That leaves us with nuclear power as the only truly scalable, reliable, low-carbon energy source proven capable of eliminating carbon emissions from the power sector.
Why This is Good News
The fact that we don’t need renewables to solve climate change is good news for humans and the natural environment.
The dilute nature of water, sunlight, and wind means that up to 5,000 times more land and 10 – 15 times more concrete, cement, steel, and glass, are required than for nuclear plants.
All of that material throughput results in renewables creating large quantities of waste, much of it toxic.
Meanwhile, the huge amounts of land required for solar and wind production has had a devastating impact on rare and threatened desert tortoises, bats, and eagles — even when solar and wind are at just a small percentage of electricity supplies.
Does this mean renewables are never desirable?
Not necessarily. Hydroelectric dams remain the way many poor countries gain access to reliable electricity, and both solar and wind might be worthwhile in some circumstances.
But there is nothing in either their history or their physical attributes that suggests solar and wind in particular could or should be the centerpiece of efforts to deal with climate change.
In fact, France demonstrates the costs and consequences of adding solar and wind to an electricity system where decarbonization is nearly complete.
France is already seeing its electricity prices rise as a result of deploying more solar and wind.
Because France lacks Sweden’s hydroelectric potential, it would need to burn far more natural gas (and/or petroleum) in order to integrate significantly more solar and wind.
If France were to reduce the share of its electricity from nuclear from 75 percent to 50 percent — as had been planned — carbon emissions and the cost of electricity would rise.
It is partly for this reason that France’s president recently declared he would not reduce the amount of electricity from nuclear.
Some experts recently pointed out that nuclear plants, like hydroelectric dams, can ramp up and down. France currently does so to balance demand.
But ramping nuclear plants to accommodate intermittent electricity from solar and wind simply adds to the cost of making electricity without delivering fewer emissions or much in the way of cost-savings. That’s because only very small amounts of nuclear fuel and no labor is saved when nuclear plants are ramped down.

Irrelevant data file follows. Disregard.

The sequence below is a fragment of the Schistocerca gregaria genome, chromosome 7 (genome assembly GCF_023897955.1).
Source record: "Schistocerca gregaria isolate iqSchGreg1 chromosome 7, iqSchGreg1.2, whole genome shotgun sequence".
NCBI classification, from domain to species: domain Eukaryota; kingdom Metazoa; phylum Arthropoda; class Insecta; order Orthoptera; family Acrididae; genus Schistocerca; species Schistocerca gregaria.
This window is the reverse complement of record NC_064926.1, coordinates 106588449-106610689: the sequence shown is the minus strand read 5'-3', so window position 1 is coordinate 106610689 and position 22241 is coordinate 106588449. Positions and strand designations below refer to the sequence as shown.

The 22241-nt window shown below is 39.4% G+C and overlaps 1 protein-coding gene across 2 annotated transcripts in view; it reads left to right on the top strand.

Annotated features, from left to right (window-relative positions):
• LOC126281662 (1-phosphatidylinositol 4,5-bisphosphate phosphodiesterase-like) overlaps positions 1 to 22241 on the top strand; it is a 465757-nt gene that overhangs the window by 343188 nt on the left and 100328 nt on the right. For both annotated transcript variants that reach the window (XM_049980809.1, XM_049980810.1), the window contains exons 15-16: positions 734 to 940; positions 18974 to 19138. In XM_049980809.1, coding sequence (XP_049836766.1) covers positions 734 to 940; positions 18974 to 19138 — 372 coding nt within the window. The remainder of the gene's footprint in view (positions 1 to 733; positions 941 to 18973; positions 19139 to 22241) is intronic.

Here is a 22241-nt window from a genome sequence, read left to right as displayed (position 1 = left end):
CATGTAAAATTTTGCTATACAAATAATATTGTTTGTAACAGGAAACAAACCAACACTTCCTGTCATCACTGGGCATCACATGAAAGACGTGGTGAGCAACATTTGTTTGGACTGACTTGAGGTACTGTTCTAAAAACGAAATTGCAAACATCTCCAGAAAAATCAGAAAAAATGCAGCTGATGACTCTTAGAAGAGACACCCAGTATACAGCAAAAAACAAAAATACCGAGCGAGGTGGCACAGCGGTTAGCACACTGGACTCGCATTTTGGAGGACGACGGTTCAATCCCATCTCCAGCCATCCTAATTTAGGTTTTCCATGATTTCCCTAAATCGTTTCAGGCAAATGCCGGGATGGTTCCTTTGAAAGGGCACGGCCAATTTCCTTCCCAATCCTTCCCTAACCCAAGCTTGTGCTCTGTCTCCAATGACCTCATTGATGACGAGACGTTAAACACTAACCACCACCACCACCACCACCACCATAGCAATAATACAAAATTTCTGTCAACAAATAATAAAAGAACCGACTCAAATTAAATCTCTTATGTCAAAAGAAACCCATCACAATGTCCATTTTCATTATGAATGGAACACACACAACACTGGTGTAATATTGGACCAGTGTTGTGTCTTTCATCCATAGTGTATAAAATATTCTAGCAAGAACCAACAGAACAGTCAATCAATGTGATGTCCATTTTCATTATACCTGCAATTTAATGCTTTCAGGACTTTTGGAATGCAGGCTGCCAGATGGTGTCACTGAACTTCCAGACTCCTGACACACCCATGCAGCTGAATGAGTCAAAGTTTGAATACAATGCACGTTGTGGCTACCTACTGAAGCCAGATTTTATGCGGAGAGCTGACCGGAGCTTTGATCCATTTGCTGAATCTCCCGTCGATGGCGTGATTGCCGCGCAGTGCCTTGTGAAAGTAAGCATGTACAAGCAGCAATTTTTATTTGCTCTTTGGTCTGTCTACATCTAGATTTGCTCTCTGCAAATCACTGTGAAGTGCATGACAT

Do We Need Solar and Wind to Save Nuclear?
While solar and wind are largely unnecessary at best and counterproductive at worst when it comes to combating climate change, might we need to them in support of a political compromise to prevent nuclear plants from closing?
The extremely disproportionate subsidy for solar was a compromise in exchange for saving the state’s nuclear plants.
While nuclear enjoys the support of just half of the American people, for example, solar and wind are supported by 70 to 80 percent of them. Thus, in some cases, it might make sense to package nuclear and renewables together.
But we should be honest that such subsidies for solar and wind are policy sweeteners needed to win over powerful financial interests and not good climate policy.
What matters most is that we accept that there are real world physical obstacles to scaling solar and wind.
Consider that the problem of the unreliability of solar has been discussed for as long as there have existed solar panels. During all of that time, solar advocates have waved their hands about potential future solutions.
“Serious problems will, of course, be raised by the fact that sun-power will not be continuous,” wrote a New York Times reporter in 1931. “Whether these will be solved by some sort of storage arrangement or by the operating of photogenerators in conjuction with some other generator cannot be said at present.”
We now know that, in the real world, electricity grid managers cope with the unreliability of solar by firing up petroleum and natural gas generators.
As such — while there might be good reasons to continue to subsidize the production of solar and wind — their role in locking in fossil fuel generators means that climate change should not be one of them.